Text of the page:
When your brand becomes a verb July 19, 2009Posted by jeremyliew in branding, Consumer internet.
Sunday’s New York Times Week in Review writes about the power of the brand as a verb:
Perhaps nothing better illustrates how far behind Microsoft is in the search engine wars than a recent comment by the company’s chief executive, Steve Ballmer, about why he liked the name Bing for Microsoft’s new competitor to Google.
The name, he told The New York Times, “works globally” and has the potential “to verb up.” That is, some day, Mr. Ballmer hopes, people will “bing” a new restaurant to find its address or “bing” a new job applicant for telling events in his past.
Notes the Times:
The leader among Internet brands turned verbs, of course, is Google. Imagine the glee in Microsoft headquarters if Google lost its trademark protection to genericide. If “google” becomes synonymous with conducting an Internet search, then Microsoft could legally and confusingly advertise by saying: “Use Bing for all of your most complicated googling!”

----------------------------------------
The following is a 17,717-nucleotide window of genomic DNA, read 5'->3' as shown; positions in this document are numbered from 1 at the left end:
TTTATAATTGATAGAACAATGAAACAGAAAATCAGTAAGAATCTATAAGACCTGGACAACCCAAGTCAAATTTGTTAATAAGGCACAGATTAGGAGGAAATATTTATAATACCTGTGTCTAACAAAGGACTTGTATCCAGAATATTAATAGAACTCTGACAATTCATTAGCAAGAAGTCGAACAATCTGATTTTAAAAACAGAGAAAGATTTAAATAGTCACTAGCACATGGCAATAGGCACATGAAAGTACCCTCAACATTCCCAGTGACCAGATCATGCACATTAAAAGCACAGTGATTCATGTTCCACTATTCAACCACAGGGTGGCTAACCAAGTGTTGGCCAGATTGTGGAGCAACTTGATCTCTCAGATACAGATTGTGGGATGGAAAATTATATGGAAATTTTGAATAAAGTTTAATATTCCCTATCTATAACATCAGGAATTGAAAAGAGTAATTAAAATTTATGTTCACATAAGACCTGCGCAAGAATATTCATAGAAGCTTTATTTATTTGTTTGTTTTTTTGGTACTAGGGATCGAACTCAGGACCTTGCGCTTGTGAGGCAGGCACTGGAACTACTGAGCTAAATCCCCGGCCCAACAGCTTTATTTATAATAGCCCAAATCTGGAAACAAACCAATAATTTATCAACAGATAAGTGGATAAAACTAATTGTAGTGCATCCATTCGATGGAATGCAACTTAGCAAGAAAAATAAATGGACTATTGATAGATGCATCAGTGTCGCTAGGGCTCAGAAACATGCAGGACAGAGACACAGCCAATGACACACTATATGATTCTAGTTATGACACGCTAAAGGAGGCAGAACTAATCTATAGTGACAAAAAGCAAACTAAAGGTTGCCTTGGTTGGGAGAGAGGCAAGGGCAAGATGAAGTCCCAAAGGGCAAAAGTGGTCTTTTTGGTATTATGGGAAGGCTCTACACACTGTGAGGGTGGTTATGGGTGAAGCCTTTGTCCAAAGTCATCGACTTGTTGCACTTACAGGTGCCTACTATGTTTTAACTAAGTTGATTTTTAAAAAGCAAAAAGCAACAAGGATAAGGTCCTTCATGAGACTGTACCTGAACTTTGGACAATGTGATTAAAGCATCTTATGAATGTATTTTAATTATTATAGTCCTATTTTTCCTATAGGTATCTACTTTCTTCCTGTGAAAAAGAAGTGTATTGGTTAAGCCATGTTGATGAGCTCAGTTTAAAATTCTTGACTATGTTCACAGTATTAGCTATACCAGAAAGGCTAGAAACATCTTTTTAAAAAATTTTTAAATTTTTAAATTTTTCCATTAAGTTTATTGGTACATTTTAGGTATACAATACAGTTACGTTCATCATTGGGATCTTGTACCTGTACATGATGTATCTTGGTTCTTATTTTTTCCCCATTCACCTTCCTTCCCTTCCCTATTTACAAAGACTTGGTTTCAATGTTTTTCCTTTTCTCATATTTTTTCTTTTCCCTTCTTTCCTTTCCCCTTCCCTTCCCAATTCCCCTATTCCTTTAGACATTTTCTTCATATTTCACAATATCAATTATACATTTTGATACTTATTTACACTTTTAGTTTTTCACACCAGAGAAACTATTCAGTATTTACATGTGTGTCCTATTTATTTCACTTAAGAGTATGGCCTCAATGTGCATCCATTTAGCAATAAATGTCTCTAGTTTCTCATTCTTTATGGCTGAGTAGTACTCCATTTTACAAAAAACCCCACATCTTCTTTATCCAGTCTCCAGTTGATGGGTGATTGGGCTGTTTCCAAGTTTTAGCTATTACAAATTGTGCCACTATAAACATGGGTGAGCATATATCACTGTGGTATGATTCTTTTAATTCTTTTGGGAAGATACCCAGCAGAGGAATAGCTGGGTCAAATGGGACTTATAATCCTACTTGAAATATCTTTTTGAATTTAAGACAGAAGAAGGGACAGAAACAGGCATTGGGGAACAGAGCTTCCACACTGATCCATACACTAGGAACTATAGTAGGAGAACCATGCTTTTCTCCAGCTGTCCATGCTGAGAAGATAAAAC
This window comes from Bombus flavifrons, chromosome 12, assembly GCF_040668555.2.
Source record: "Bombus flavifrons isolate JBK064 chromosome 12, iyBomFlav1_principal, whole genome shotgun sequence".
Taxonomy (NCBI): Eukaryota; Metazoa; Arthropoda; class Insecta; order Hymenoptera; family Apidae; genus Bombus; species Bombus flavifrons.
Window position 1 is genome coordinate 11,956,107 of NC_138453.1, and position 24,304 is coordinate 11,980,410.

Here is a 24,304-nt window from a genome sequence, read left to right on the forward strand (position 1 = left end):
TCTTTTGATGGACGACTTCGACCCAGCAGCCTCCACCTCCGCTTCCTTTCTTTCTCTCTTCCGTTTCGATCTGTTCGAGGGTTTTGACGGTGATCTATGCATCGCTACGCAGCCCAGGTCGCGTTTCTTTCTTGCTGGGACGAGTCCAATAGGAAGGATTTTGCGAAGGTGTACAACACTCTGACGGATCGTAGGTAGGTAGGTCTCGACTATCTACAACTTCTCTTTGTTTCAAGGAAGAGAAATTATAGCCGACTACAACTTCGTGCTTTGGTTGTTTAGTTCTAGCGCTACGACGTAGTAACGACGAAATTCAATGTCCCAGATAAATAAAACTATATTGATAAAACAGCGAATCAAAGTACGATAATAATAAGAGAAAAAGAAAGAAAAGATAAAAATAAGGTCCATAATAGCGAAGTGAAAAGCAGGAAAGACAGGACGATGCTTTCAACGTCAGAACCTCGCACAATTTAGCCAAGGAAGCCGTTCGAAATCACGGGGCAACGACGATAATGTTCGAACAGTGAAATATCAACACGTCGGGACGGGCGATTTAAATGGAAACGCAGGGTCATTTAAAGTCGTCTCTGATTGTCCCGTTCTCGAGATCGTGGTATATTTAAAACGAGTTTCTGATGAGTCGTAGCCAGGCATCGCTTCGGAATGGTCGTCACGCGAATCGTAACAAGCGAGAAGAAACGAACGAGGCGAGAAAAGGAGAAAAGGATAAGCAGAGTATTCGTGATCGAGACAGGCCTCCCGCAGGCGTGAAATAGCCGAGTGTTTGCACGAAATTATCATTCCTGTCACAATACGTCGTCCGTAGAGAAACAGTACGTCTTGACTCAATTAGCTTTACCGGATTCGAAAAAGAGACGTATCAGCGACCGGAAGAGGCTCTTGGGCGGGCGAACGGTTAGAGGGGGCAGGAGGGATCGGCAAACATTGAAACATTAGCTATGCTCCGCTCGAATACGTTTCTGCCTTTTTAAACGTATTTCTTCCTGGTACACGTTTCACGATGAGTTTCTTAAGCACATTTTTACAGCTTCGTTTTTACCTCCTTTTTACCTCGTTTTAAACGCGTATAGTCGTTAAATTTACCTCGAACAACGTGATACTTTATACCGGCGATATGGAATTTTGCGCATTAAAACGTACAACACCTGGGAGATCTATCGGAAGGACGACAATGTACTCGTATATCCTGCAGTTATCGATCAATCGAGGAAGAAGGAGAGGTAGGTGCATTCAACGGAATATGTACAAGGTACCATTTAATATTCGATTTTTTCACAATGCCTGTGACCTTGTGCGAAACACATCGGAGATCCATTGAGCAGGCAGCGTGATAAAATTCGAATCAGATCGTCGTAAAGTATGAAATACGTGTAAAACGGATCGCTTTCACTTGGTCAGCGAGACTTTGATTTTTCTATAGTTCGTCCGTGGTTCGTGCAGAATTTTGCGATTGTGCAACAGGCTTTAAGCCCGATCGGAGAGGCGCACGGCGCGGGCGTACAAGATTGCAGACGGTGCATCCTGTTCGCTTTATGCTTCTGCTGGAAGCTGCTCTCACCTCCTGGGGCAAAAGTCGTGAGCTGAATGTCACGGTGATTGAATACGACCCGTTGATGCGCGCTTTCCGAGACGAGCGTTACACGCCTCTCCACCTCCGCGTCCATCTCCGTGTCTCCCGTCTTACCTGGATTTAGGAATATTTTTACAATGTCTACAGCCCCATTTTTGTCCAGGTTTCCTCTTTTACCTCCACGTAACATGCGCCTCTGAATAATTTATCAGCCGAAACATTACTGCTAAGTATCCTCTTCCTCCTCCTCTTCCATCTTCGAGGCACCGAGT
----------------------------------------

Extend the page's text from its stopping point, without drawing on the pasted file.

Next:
On the other hand, when your brand becomes a verb, you know you’ve reached mass market consumer recognition, usually a pretty good indicator for value creation. So far the internet brands that I can think of that are commonly used as verbs are Google, Skype, Facebook, Yelp and Twitter (tweet). What am I forgetting?
UPDATE: Digg was a good suggestion